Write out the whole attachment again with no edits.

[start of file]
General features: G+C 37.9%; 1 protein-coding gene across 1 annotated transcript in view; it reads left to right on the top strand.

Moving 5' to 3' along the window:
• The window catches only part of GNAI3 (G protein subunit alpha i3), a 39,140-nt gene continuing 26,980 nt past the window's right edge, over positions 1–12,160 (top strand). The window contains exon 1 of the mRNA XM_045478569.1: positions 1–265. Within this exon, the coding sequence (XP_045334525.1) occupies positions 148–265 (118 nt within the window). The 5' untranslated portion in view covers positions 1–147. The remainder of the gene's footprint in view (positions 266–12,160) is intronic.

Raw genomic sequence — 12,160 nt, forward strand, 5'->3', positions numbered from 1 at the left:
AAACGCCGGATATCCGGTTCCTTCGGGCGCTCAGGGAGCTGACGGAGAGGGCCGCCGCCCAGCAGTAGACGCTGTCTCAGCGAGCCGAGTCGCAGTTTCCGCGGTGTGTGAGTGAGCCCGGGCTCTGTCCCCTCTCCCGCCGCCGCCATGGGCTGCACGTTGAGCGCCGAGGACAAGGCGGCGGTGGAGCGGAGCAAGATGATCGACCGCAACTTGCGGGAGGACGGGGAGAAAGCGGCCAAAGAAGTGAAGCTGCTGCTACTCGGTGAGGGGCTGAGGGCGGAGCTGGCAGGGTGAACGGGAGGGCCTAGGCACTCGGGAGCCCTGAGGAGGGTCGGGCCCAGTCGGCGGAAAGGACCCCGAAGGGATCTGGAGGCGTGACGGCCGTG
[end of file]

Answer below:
General features: G+C 37.9%; 1 protein-coding gene across 1 annotated transcript in view; it reads left to right on the top strand.

Moving 5' to 3' along the window:
• The window catches only part of GNAI3 (G protein subunit alpha i3), a 39,140-nt gene continuing 26,980 nt past the window's right edge, over positions 1–12,160 (top strand). The window contains exon 1 of the mRNA XM_045478569.1: positions 1–265. Within this exon, the coding sequence (XP_045334525.1) occupies positions 148–265 (118 nt within the window). The 5' untranslated portion in view covers positions 1–147. The remainder of the gene's footprint in view (positions 266–12,160) is intronic.

Raw genomic sequence — 12,160 nt, forward strand, 5'->3', positions numbered from 1 at the left:
AAACGCCGGATATCCGGTTCCTTCGGGCGCTCAGGGAGCTGACGGAGAGGGCCGCCGCCCAGCAGTAGACGCTGTCTCAGCGAGCCGAGTCGCAGTTTCCGCGGTGTGTGAGTGAGCCCGGGCTCTGTCCCCTCTCCCGCCGCCGCCATGGGCTGCACGTTGAGCGCCGAGGACAAGGCGGCGGTGGAGCGGAGCAAGATGATCGACCGCAACTTGCGGGAGGACGGGGAGAAAGCGGCCAAAGAAGTGAAGCTGCTGCTACTCGGTGAGGGGCTGAGGGCGGAGCTGGCAGGGTGAACGGGAGGGCCTAGGCACTCGGGAGCCCTGAGGAGGGTCGGGCCCAGTCGGCGGAAAGGACCCCGAAGGGATCTGGAGGCGTGACGGCCGTG